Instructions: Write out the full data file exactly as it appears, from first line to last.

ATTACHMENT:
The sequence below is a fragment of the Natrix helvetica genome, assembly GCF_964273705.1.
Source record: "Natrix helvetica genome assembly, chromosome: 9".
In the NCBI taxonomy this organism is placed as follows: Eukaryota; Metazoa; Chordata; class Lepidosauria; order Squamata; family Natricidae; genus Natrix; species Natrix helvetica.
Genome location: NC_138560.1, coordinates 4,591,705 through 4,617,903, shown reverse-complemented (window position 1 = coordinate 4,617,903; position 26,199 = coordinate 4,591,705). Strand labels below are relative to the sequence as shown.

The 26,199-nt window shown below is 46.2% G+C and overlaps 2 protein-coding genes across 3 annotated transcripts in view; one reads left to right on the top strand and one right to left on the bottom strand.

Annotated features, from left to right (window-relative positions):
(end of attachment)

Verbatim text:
The sequence below is a fragment of the Natrix helvetica genome, assembly GCF_964273705.1.
Source record: "Natrix helvetica genome assembly, chromosome: 9".
In the NCBI taxonomy this organism is placed as follows: Eukaryota; Metazoa; Chordata; class Lepidosauria; order Squamata; family Natricidae; genus Natrix; species Natrix helvetica.
Genome location: NC_138560.1, coordinates 4,591,705 through 4,617,903, shown reverse-complemented (window position 1 = coordinate 4,617,903; position 26,199 = coordinate 4,591,705). Strand labels below are relative to the sequence as shown.

The 26,199-nt window shown below is 46.2% G+C and overlaps 2 protein-coding genes across 3 annotated transcripts in view; one reads left to right on the top strand and one right to left on the bottom strand.

Annotated features, from left to right (window-relative positions):